Students and parents alike joined in mourning the sudden death of a popular high school basketball coach earlier this week in Monroe, North Carolina. They fondly recalled his uplifting “all love, no fear” motto, the “encouragement and motivation” he gave to students at his school, and his smile that “will forever remain etched in our hearts.”

But two days later, the local sheriff dropped a bombshell: teacher Barney Dale Harris had died while allegedly trying to rob a Mexican drug cartel.

Harris, who taught Spanish at Union Academy Charter School and served as the boys’ head basketball coach, was found dead last week in a mobile home belonging to the Jalisco New Generation Cartel, widely considered to be the most powerful and ruthless drug cartel in Mexico, Alamance County Sheriff Terry Johnson announced at a Wednesday press conference.

Harris, 40, seemed to have come prepared for a fight. He was found in the stash house wearing a bulletproof vest, gloves, and a face cover, the sheriff said. He had been shot multiple times.

“It was almost like an old western shootout,” the sheriff said, adding that three neighboring homes were left riddled with bullet holes.

Harris had gone to the trailer with his brother-in-law, Steven Alexander Stewart Jr., in order to rob a cartel member named Alonso Beltran Lara, according to the sheriff. The attempted attack wasn’t meant to be a one-off, the sheriff said: Harris and Stewart were said to have been tracking the cartel’s movements through North Carolina to pinpoint stash houses in hopes of robbing them.

“The I-85 and I-40 corridor has really caused Alamance County to be a great place to deposit their drugs,” the sheriff said of the cartel’s growing presence in the area.

The theft did not go as planned. When police officers discovered the grisly scene after reports of gunfire in the mobile home, they found Harris’ body as well as Lara’s, the cartel member the two had allegedly plotted to rob. Lara’s hands and feet were bound, and he was shot “execution-style,” the sheriff said, though he was still clinging to life when police got there. Officers brought him to a nearby hospital, where he died. Deputies did not disclose who they believe shot Lara, and the investigation is ongoing.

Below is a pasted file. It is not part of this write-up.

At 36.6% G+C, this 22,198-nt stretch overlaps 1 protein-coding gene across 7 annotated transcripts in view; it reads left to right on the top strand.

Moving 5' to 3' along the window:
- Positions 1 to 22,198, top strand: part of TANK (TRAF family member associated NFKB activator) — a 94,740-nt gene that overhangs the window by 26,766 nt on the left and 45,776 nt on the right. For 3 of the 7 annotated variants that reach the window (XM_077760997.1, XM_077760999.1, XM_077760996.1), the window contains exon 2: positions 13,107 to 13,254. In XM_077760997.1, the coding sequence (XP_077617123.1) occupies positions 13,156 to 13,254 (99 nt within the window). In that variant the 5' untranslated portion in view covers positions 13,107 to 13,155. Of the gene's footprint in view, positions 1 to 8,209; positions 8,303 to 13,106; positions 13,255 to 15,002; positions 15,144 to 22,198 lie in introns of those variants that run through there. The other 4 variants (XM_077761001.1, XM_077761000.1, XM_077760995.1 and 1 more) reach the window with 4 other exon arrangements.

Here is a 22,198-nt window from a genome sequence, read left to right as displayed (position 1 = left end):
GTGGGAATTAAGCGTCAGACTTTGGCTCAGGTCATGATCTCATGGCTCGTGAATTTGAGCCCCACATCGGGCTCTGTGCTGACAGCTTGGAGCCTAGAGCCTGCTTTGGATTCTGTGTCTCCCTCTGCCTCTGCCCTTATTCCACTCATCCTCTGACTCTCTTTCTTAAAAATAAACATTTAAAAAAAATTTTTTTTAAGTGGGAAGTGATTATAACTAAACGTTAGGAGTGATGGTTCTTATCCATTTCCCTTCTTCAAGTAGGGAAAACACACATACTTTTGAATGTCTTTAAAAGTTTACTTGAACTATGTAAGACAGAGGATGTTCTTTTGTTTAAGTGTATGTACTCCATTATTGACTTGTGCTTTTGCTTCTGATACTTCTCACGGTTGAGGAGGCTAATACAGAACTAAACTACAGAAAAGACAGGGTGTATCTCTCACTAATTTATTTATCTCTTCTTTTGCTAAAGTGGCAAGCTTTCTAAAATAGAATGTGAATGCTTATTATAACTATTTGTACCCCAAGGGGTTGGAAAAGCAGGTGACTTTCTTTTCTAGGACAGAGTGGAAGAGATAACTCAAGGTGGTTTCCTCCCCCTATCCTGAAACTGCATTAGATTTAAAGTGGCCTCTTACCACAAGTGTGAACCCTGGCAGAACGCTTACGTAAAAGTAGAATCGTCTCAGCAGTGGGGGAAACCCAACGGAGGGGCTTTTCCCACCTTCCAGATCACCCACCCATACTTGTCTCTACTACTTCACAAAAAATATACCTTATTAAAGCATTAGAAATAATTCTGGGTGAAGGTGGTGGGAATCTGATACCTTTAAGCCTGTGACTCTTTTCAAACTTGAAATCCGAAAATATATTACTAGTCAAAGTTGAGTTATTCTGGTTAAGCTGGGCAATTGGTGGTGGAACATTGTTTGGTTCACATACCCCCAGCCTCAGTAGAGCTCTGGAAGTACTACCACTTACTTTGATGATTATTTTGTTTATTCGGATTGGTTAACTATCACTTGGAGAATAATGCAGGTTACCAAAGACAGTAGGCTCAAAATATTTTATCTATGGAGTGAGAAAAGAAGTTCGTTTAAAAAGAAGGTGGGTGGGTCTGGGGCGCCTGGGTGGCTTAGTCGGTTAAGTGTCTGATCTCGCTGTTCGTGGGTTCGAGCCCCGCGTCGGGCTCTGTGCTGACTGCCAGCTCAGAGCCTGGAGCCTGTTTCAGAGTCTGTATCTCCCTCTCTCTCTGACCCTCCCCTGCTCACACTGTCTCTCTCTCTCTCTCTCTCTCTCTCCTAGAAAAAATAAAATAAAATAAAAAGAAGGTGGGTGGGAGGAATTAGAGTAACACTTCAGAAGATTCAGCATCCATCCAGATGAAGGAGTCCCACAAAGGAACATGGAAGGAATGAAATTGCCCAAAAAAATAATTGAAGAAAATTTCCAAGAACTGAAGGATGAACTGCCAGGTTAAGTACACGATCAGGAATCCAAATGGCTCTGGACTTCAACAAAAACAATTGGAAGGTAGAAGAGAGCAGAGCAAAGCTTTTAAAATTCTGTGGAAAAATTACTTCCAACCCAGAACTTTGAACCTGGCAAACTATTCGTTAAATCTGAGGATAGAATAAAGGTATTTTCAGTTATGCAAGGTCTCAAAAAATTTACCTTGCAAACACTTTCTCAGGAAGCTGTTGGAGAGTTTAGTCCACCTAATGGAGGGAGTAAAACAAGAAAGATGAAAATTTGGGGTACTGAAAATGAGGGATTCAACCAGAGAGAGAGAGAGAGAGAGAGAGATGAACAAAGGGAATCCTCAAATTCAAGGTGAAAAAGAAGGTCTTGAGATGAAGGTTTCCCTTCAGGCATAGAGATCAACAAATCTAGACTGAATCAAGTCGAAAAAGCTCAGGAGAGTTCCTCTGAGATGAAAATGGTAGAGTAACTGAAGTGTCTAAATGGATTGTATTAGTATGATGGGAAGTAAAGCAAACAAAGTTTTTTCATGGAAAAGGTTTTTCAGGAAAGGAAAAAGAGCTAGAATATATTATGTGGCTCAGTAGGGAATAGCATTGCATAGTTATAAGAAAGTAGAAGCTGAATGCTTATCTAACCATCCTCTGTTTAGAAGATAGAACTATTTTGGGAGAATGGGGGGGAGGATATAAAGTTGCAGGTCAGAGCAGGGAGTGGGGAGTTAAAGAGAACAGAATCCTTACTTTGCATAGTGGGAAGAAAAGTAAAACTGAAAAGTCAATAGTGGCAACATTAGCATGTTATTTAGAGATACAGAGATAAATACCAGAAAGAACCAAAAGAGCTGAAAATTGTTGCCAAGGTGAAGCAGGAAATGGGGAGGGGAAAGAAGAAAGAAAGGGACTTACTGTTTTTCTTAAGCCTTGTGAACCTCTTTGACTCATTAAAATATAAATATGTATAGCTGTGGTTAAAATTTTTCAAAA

“The trailer looked like it had been ransacked,” the sheriff said. “They were looking for money or drugs, or both,” he said. Deputies found a bag with 1.2 kilos of cocaine and about $7,000 in cash near Lara’s body.

Stewart, who had apparently fled following the firefight, was found at his home with “related objects tied to the crime scene” and charged with first-degree burglary and first-degree murder, police said. He is being held without bond.

The news of the violent circumstances surrounding Harris’ death rocked Monroe, where Union Academy had issued a statement just two days earlier calling on students to wear school colors to celebrate Harris. School leaders had lauded him, saying “[Harris’] motto ‘All Love…No Fear’ will be forever a part of who we are as a school. Love each other and live each day to the fullest.”

On Wednesday, after the sheriff suggested the beloved basketball coach had been moonlighting as a violent criminal, the school released another statement saying it was “shocked and devastated to hear the information.”

Harris, who leaves behind a wife and three children, started working at the Union Academy in July 2017. Parents of children at the school were quoted in local media earlier this week gushing over the basketball coach.

“We absolutely love the family. My husband went to college with Coach Harris. He coached my nephew. It’s been a difficult time, he will be greatly missed,” one unnamed parent told WSOC-TV on Monday.

A GoFundMe set up for the Harris family before the sheriff’s press conference was equally full of praise for the late teacher.

“Our lives will never be the same, as Coach Harris touched the lives of everyone he encountered. He never met a stranger and the encouragement and motivation he gave both his students and athletes was priceless. Coach Harris’ smile will forever remain etched in our hearts,” the fundraiser’s description reads.

The sheriff struck a much more ominous tone on Wednesday, warning that Harris’ death may not be the last violence tied to the cartel to strike the area.

“When we are dealing with the Mexican drug cartels, somebody is probably going to die,” Johnson said. “The Mexican cartels, they don’t forget. They’re going to pay somebody back somewhere.”

By Freedom

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